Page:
Is Coinbase Wallet expensive?

The Coinbase wallet is free to download. It’s also free to send tokens between Coinbase wallets. However, if you’re completing different transactions, you’ll be charged a fee. You might be charged based on miner’s fees and networking fees, so pay attention. For the most part, you’ll see the expected fee before you complete the transaction.

Can Coinbase Wallet be hacked?

Yes, as with any crypto wallet, it’s possible for a Coinbase Wallet to be hacked if someone knows your private keys. Additionally, if you have a Coinbase account, it could be hacked. Therefore, it’s important to pay attention and secure your account if you know it’s been compromised.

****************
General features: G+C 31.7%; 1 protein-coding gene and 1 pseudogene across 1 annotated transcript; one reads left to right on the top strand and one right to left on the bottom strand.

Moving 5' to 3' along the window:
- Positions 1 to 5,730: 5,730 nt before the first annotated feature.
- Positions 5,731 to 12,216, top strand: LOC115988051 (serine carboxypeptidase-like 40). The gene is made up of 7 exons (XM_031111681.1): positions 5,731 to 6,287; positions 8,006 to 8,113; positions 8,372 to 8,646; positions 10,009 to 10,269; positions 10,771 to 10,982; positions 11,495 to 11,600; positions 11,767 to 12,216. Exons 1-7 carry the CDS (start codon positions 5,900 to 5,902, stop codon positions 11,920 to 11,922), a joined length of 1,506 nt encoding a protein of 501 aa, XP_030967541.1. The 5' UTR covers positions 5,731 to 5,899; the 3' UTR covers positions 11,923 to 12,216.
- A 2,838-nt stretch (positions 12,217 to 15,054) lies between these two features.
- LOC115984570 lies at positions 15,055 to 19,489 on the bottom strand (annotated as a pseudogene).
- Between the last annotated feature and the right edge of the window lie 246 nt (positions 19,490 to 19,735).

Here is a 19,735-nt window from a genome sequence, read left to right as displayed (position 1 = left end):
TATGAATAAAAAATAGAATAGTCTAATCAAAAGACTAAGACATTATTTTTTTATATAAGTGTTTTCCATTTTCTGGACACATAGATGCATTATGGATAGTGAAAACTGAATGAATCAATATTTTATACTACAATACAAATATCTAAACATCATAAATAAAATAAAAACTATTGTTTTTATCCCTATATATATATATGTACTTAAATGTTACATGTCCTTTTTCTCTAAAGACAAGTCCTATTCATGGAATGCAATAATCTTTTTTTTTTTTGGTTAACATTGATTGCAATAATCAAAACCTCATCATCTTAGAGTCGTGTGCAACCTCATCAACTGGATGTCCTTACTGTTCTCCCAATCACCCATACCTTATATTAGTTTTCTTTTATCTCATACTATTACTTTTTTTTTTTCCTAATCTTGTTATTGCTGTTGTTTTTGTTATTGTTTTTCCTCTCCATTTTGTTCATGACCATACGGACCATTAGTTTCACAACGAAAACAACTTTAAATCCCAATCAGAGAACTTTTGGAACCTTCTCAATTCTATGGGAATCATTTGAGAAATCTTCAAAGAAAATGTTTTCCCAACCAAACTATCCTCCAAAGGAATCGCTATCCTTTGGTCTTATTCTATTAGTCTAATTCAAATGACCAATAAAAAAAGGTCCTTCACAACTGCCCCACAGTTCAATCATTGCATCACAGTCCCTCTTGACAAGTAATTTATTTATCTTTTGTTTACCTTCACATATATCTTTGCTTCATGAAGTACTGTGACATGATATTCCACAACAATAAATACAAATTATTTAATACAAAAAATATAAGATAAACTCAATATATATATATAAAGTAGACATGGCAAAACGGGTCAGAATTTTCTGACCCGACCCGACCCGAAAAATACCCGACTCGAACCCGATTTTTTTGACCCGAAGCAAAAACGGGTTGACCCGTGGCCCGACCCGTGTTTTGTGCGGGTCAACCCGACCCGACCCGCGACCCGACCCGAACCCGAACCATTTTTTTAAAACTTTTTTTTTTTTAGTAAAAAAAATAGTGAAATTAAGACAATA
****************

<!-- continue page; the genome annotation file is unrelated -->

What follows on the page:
Bottom line

Choosing your first crypto wallet or even just a new wallet can be tough. However, when choosing between Electrum vs. Coinbase, it’s mostly a question of what you plan to use the wallet for.

If you primarily deal in Bitcoin and you want a wallet that makes it relatively easy and cheap to engage in Bitcoin transactions, Electrum could be a good choice. If you want more compatibility and the ability to buy, sell, trade, and store a greater variety of digital assets, the Coinbase wallet could make more sense.

If you're unsure of whether to proceed with Electrum or Coinbase, take a look at our list of best cryptocurrency exchanges to get an idea of what might be more compatible with the wallet you’re considering.

Author Details

Miranda Marquit Miranda Marquit has covered personal finance for more than a decade and is a nationally-recognized financial expert and journalist, appearing on CNBC, NPR, Forbes, Yahoo! Finance, FOX Business, and numerous other outlets.